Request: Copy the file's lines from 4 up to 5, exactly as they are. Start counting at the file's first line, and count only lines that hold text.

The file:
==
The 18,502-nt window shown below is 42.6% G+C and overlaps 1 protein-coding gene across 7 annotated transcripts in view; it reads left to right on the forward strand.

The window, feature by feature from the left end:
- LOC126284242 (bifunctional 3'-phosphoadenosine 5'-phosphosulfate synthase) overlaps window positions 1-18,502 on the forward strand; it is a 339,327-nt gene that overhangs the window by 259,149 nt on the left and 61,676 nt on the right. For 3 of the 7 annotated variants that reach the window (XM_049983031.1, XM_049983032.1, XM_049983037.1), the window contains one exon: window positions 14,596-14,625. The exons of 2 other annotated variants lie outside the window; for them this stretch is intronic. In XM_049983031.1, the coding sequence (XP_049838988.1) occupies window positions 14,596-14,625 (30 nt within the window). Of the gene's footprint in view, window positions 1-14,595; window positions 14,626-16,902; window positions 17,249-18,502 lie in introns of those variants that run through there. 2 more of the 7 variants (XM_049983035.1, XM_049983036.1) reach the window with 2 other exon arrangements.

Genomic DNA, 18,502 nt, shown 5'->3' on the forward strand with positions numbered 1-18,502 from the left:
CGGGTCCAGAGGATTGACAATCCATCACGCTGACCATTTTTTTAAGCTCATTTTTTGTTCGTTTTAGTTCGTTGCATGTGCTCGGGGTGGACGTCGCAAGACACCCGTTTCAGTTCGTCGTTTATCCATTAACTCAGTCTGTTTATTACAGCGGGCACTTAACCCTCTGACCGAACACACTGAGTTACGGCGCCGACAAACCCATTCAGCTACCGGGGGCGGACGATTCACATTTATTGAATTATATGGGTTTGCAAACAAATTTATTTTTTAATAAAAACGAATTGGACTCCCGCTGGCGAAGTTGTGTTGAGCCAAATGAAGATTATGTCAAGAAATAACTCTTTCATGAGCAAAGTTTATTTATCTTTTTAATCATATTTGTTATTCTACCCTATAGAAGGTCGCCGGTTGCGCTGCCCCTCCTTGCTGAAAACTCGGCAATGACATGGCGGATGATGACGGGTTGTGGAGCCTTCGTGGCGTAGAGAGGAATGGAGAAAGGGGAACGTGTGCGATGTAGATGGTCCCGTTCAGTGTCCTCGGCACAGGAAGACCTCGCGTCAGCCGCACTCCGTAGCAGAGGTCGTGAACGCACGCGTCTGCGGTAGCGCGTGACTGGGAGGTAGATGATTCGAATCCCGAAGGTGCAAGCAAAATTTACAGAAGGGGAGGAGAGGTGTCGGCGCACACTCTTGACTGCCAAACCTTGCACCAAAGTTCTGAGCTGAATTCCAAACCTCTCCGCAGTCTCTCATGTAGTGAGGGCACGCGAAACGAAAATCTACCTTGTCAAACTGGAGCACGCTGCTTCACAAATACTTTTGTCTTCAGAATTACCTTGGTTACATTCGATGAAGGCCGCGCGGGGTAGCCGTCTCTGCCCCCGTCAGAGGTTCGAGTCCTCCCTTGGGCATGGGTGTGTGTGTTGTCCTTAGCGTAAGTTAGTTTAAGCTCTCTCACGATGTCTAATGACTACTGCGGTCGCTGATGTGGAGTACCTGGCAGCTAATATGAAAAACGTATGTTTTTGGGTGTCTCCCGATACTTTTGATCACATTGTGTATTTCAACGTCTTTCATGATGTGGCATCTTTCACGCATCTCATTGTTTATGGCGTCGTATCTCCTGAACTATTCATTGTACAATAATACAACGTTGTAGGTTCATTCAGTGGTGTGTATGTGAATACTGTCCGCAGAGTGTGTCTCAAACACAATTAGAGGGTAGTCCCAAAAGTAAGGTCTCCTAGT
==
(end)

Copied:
Genomic DNA, 18,502 nt, shown 5'->3' on the forward strand with positions numbered 1-18,502 from the left:
CGGGTCCAGAGGATTGACAATCCATCACGCTGACCATTTTTTTAAGCTCATTTTTTGTTCGTTTTAGTTCGTTGCATGTGCTCGGGGTGGACGTCGCAAGACACCCGTTTCAGTTCGTCGTTTATCCATTAACTCAGTCTGTTTATTACAGCGGGCACTTAACCCTCTGACCGAACACACTGAGTTACGGCGCCGACAAACCCATTCAGCTACCGGGGGCGGACGATTCACATTTATTGAATTATATGGGTTTGCAAACAAATTTATTTTTTAATAAAAACGAATTGGACTCCCGCTGGCGAAGTTGTGTTGAGCCAAATGAAGATTATGTCAAGAAATAACTCTTTCATGAGCAAAGTTTATTTATCTTTTTAATCATATTTGTTATTCTACCCTATAGAAGGTCGCCGGTTGCGCTGCCCCTCCTTGCTGAAAACTCGGCAATGACATGGCGGATGATGACGGGTTGTGGAGCCTTCGTGGCGTAGAGAGGAATGGAGAAAGGGGAACGTGTGCGATGTAGATGGTCCCGTTCAGTGTCCTCGGCACAGGAAGACCTCGCGTCAGCCGCACTCCGTAGCAGAGGTCGTGAACGCACGCGTCTGCGGTAGCGCGTGACTGGGAGGTAGATGATTCGAATCCCGAAGGTGCAAGCAAAATTTACAGAAGGGGAGGAGAGGTGTCGGCGCACACTCTTGACTGCCAAACCTTGCACCAAAGTTCTGAGCTGAATTCCAAACCTCTCCGCAGTCTCTCATGTAGTGAGGGCACGCGAAACGAAAATCTACCTTGTCAAACTGGAGCACGCTGCTTCACAAATACTTTTGTCTTCAGAATTACCTTGGTTACATTCGATGAAGGCCGCGCGGGGTAGCCGTCTCTGCCCCCGTCAGAGGTTCGAGTCCTCCCTTGGGCATGGGTGTGTGTGTTGTCCTTAGCGTAAGTTAGTTTAAGCTCTCTCACGATGTCTAATGACTACTGCGGTCGCTGATGTGGAGTACCTGGCAGCTAATATGAAAAACGTATGTTTTTGGGTGTCTCCCGATACTTTTGATCACATTGTGTATTTCAACGTCTTTCATGATGTGGCATCTTTCACGCATCTCATTGTTTATGGCGTCGTATCTCCTGAACTATTCATTGTACAATAATACAACGTTGTAGGTTCATTCAGTGGTGTGTATGTGAATACTGTCCGCAGAGTGTGTCTCAAACACAATTAGAGGGTAGTCCCAAAAGTAAGGTCTCCTAGT